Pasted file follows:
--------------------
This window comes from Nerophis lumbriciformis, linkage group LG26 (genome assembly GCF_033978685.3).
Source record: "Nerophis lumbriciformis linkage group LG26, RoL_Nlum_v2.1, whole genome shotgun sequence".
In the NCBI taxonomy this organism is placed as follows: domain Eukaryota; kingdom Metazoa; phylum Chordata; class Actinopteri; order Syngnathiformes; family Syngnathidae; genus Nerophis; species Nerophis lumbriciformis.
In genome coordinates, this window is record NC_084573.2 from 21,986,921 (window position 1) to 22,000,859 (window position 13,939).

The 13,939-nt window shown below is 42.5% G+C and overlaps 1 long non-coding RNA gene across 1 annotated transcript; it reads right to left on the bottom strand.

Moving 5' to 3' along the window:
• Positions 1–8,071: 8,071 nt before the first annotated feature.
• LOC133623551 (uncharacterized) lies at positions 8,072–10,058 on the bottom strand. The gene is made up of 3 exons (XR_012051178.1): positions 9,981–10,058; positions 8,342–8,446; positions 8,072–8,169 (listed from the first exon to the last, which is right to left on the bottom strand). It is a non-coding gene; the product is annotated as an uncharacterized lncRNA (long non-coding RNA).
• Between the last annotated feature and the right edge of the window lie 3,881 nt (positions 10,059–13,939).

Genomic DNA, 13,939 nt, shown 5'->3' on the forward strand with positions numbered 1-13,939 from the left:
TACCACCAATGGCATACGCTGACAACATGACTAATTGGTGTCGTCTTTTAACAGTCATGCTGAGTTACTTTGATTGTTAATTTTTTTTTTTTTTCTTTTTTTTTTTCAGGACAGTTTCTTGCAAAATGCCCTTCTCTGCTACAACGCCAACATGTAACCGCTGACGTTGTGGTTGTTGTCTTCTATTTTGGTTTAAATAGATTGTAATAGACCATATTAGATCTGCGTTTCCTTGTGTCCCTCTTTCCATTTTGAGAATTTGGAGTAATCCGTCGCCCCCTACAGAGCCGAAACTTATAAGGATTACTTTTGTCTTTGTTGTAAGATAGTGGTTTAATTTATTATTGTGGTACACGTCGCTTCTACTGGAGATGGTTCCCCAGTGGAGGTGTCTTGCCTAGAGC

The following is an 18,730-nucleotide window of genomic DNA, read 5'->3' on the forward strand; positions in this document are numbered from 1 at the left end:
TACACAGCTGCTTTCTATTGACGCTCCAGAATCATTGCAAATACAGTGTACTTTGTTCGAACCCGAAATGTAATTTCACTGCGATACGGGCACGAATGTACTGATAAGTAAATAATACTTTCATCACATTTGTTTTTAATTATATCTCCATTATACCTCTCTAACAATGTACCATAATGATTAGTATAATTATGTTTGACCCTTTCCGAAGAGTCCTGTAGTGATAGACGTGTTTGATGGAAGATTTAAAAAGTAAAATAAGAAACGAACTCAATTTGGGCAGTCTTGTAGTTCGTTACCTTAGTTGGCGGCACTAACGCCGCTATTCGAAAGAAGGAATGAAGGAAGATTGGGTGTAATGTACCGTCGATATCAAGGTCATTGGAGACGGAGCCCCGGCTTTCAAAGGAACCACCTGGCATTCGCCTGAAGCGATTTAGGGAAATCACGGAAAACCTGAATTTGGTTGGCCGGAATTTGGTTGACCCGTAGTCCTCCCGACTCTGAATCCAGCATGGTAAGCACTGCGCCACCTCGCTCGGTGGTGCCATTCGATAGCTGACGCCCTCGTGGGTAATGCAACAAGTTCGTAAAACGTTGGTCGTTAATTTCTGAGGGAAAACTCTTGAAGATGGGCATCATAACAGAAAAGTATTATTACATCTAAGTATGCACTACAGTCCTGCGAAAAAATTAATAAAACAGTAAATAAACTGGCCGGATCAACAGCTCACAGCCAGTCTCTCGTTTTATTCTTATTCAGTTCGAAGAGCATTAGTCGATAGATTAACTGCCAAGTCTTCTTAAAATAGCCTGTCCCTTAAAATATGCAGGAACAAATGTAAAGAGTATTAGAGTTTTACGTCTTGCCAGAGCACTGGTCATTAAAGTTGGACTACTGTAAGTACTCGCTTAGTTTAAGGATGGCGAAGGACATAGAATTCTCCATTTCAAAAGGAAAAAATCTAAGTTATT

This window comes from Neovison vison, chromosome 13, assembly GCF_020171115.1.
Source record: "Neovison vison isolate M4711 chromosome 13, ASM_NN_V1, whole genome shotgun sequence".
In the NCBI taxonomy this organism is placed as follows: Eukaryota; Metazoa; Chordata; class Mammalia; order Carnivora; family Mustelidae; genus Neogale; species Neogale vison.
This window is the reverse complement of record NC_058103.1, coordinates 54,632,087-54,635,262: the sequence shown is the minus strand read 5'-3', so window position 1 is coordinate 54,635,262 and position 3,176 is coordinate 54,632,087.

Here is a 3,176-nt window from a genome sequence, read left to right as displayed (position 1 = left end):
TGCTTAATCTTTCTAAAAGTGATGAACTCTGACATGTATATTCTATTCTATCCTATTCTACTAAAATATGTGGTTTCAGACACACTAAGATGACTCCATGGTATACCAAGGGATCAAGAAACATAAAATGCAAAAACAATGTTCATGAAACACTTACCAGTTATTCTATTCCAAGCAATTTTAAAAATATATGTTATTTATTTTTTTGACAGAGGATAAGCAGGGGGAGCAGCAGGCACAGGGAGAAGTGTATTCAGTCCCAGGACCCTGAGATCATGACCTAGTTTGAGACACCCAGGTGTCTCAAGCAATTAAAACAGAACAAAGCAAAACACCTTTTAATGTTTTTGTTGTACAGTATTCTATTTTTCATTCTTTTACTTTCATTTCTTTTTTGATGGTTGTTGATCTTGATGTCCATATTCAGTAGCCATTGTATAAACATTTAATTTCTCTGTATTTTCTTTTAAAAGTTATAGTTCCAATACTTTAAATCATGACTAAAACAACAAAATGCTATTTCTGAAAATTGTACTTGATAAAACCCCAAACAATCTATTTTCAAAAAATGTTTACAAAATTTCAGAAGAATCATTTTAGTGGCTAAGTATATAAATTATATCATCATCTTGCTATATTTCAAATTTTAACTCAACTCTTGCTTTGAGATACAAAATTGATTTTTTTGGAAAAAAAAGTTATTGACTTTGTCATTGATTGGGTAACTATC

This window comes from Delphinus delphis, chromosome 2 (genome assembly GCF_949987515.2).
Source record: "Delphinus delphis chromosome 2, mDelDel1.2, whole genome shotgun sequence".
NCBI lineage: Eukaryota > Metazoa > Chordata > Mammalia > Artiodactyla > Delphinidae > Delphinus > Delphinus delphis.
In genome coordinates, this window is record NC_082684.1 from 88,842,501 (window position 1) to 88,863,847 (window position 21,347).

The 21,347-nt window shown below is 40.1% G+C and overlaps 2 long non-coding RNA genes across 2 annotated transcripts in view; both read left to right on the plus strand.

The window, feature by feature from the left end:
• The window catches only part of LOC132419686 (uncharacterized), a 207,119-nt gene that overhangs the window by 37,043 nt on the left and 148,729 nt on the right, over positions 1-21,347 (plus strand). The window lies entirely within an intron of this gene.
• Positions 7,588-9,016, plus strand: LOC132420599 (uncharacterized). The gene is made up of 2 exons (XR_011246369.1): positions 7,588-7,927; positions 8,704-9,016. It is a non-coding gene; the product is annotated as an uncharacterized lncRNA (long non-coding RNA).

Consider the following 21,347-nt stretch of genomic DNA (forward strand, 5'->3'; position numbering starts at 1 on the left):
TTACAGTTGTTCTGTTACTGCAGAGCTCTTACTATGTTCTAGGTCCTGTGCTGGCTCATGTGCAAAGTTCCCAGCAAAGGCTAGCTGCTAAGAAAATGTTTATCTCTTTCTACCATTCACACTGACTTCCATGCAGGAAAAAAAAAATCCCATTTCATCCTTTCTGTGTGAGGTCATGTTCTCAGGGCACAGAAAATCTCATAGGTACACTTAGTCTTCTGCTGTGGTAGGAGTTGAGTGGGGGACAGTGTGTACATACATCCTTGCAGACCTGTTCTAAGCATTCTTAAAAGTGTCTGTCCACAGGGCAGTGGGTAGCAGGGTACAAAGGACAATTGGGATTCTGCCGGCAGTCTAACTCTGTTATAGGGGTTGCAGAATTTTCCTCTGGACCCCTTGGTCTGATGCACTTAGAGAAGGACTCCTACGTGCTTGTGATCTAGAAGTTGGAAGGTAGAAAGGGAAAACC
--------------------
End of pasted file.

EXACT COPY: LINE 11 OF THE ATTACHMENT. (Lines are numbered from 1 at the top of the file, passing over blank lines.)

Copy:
TACCACCAATGGCATACGCTGACAACATGACTAATTGGTGTCGTCTTTTAACAGTCATGCTGAGTTACTTTGATTGTTAATTTTTTTTTTTTTTCTTTTTTTTTTTCAGGACAGTTTCTTGCAAAATGCCCTTCTCTGCTACAACGCCAACATGTAACCGCTGACGTTGTGGTTGTTGTCTTCTATTTTGGTTTAAATAGATTGTAATAGACCATATTAGATCTGCGTTTCCTTGTGTCCCTCTTTCCATTTTGAGAATTTGGAGTAATCCGTCGCCCCCTACAGAGCCGAAACTTATAAGGATTACTTTTGTCTTTGTTGTAAGATAGTGGTTTAATTTATTATTGTGGTACACGTCGCTTCTACTGGAGATGGTTCCCCAGTGGAGGTGTCTTGCCTAGAGC